There is some evidence that parathyroid hormone (PTH) is catabolized by the kidney. Bovine PTH labeled with p25 is rapidly destroyed by an enzyme in rat kidney (Fujita, Orimo, Ohata, Okano and Yoshikawa 1973, Martin, Melick and De Luise 1969) and nephrectomy prolongs the survival time of P 25 bovine PTH in rats, dogs (Martin, Melick and De Luise 1969) and human subjects (Meliek and Martin 1969). Little is known however concerning the mechanism and site of catabolism of human PTH in man. The resolution of this problem is complicated by the fact that plasma PTH in man consists of aleast two forms (Berson and Yalow 1968, Canterbury and Reiss 1972, Goldsmith, Furszy[er, Johnson, Fournier, Sizemore and Arnaud 1973, Habener, PoweIl, Murray, Mayer and Potts 1971, Segre, Habener, PoweIl, Tregear and Potts 1972, Silverman and Yalow 1973), the principal secretory product of the parathyroid gland is intact hormone (MW 95(0) (Habener et aL 1971, Martin, Greenberg and Melick 1972). Although a third immunoreactive form of PTH, an amino terminal fragment, has been found by Canterbury and Reiss in pooled peripheral hyperparathyroid serum (Canterbury and Reiss 1972, Canterbury, Levey and Reiss 1973) the major portion of the circulating Received: 30 Oet. 1976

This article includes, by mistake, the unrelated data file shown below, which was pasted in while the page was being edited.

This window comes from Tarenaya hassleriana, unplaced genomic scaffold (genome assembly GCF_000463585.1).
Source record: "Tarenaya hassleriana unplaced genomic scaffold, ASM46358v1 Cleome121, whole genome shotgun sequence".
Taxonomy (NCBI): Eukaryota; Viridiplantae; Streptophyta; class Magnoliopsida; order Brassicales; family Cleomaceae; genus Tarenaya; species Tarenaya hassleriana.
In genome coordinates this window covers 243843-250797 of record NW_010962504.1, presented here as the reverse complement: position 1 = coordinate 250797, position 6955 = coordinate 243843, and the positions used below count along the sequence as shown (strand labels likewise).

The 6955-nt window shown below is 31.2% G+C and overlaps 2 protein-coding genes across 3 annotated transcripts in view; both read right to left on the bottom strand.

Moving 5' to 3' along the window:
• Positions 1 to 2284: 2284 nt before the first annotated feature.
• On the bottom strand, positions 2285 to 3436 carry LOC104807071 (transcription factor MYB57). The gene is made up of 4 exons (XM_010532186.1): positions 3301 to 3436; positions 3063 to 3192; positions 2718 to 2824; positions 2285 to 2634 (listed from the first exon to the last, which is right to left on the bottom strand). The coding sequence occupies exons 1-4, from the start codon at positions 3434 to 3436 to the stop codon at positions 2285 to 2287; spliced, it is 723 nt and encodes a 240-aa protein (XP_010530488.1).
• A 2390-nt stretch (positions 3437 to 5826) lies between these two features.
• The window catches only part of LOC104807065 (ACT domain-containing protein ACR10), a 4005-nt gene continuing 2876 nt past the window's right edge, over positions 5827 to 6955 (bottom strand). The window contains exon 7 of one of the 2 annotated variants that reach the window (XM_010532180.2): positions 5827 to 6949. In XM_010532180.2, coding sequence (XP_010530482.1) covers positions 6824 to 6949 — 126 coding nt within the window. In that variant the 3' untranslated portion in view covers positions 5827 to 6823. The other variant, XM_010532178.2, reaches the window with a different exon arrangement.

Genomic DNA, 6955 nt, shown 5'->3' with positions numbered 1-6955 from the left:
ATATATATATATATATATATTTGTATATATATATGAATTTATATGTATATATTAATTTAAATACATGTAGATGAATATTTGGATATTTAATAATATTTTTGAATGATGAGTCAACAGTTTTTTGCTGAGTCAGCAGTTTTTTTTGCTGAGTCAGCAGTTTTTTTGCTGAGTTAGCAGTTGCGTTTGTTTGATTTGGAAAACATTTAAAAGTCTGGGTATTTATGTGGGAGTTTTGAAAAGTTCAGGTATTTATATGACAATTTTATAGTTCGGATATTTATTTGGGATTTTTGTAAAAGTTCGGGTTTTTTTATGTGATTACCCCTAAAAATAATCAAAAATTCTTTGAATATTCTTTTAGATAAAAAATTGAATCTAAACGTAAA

PTH is a carboxyl terminal fragment of the molecule (MW ± 7(00) (Arnaud, Goldsmith, Bordier and Sizemore 1974, Segre, Niall, Habener and Potts 1974). The 9500 MW and 7000 MW forms of PTH are demonstrable by difference in their reactivity with two

Accepted: IDee. 1976